Advaita Vision

Advaita for the 21st Century

Vedanta - Part 2

VEDĀNTA the solution to our fundamental problem
D. Venugopal

D. Venugopal is a student of Swami Paramarthananda and a direct disciple of Pujya Swami Dayananda. He has successfully completed the long-term residential course in Vedanta and Sanskrit conducted from May 2002 to July 2005 at the Arsha Vidya Gurukulam, Anaikatti.




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Publisher: Bharatiya Vidya Bhavan
ISBN: 978-81-7276-457-9
Format : Paperback
Pages: 324
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I. We feel helpless as individuals

Even as we enter this world, we are held upside down and are given a smart slap on our back and we squeal! Until then, we had a cozy time within our mother with total care and protection. We have now become separated from our mother and are totally exposed to the world that we have never experienced before. Our physical and mental abilities are still to develop to face this situation. We are not like the turtle, which on emerging from the egg on the shore, immediately rushes to the sea and looks after itself. Our eyes are yet to open and we can only lie on our back and move our hands and feet. Even when we are lifted to our feeding source, we cannot even place our mouth on it. Starting from a state of total care and security, we begin our life in this world in a state of complete helplessness! 


We are, however, not without some abilities. When we feel uncomfortable, we cry. When we get the feel of compassionate touch, we place absolute trust in it. When our need is taken care of, we are quite at ease until the next discomfort arises. We have no sense of time and are not concerned as to what would happen next or whether the next feed would come or not. As we are adequately taken care of, we keep growing physically and mentally.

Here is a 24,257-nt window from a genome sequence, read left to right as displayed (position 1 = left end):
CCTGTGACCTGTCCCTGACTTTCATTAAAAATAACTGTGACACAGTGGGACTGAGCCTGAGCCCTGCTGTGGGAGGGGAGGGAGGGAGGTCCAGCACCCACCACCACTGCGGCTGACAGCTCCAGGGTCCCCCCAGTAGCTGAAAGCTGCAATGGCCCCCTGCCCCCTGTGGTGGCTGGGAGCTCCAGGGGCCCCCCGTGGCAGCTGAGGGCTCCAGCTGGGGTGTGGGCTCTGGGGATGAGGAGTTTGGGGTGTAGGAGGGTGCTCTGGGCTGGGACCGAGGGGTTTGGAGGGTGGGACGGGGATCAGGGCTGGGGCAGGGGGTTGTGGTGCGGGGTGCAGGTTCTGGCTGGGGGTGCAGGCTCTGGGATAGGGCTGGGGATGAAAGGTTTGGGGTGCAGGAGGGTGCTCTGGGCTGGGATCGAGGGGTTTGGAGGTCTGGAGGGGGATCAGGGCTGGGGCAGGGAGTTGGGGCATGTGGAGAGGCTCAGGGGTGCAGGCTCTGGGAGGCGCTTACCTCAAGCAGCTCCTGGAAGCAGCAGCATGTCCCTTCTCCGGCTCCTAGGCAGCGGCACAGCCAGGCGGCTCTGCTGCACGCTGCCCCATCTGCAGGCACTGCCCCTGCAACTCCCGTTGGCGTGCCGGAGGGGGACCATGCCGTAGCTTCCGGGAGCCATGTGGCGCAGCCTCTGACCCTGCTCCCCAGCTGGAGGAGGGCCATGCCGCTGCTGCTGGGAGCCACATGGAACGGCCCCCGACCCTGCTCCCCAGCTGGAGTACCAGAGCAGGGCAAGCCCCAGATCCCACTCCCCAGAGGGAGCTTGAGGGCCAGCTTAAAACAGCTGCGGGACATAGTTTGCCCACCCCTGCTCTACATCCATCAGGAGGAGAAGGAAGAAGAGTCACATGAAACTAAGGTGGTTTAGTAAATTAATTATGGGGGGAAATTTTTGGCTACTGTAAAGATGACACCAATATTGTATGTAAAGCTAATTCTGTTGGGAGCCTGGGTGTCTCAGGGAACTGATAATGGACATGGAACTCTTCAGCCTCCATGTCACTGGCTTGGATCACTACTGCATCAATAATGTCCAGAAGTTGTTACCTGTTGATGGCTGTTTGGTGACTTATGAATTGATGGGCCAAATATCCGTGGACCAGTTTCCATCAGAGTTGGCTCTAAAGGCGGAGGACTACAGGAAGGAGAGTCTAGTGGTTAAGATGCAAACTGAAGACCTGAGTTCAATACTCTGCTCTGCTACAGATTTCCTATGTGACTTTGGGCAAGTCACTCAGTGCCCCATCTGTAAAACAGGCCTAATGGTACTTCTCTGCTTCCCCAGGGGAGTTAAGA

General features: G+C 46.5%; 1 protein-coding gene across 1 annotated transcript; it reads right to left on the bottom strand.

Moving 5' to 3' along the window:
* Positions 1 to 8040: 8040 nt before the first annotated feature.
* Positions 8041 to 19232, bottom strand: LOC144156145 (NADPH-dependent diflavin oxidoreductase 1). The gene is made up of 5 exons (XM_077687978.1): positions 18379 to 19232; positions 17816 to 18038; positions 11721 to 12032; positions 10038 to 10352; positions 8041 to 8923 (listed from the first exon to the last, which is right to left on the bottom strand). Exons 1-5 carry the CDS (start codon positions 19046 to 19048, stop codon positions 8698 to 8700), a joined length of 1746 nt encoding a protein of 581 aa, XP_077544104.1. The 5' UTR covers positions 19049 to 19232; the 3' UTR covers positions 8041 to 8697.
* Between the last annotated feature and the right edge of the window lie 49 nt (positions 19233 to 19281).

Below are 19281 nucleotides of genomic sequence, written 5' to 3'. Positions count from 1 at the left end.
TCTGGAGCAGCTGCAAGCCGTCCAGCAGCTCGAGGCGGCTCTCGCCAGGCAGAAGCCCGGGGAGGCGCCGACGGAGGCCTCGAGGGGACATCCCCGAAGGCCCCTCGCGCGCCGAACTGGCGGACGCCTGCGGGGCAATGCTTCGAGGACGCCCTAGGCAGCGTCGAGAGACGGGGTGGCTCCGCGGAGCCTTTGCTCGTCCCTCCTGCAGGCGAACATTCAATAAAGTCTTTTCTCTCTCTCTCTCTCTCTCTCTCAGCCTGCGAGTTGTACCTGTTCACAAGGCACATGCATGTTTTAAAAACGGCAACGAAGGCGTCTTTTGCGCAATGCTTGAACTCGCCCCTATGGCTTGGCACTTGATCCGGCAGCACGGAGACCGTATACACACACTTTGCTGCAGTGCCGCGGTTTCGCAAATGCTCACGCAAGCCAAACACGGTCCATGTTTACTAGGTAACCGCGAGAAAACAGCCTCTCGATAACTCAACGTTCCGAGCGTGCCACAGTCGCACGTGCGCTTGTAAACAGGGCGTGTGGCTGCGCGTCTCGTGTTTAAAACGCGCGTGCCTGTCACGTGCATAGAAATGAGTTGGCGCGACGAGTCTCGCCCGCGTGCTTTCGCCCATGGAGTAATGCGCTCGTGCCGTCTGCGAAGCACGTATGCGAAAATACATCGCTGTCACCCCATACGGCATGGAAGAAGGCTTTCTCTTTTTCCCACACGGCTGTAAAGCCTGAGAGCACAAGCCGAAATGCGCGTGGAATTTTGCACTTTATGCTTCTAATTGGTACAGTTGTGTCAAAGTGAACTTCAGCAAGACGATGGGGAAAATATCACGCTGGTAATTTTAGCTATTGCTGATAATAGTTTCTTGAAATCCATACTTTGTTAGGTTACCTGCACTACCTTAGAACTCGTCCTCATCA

Initially, our world is small but we do not think that things are outside us.2 After two months, we start becoming aware of our main caretaker and are able to make eye contact with her and smile. We start developing attachment to that person. This is the earliest sign of our awareness becoming personal. Gradually, in our functioning, there is a shift from the initial physical mode to an increasingly psychological mode. By seven or eight months, we clearly differentiate all our caretakers from other persons and feel distanced from the latter. When they pick us up, we become anxious and begin to cry. We start identifying ourselves with the name that others call us. But our I-sense associated with it is yet to develop fully.


Our cognitive capacities keep increasing and we become fully aware of our mind. Our I-sense is becoming well defined. We experience varieties of emotion and want to communicate. We try to do so by body language and by babbling. When we are two years old, we learn to use the language and are able to articulate. At this stage, we recognise the I-notion only with reference to ourselves and do not yet know that others also have a similar I-notion about themselves. So, we insist that whatever we want should happen and are considered “terrible”. Only when we start playing with others, we come to know that they are also “I” to themselves. This revelation disturbs us, as we begin looking upon ourselves as one “I” amidst the numerous “I”s. Our insecurity is further heightened when our mother gets a new baby and diverts her attention to it.


We now become very keen on gaining acceptance from our parents who look after us. We are attached to them more than before. We think that they are the very best and are infallible and we want to be liked by them. With them, we feel comfortable and secure. We do what we think would please them and desist from actions that would be disliked by them. If they are pleased, we are happy; if not, we are disappointed.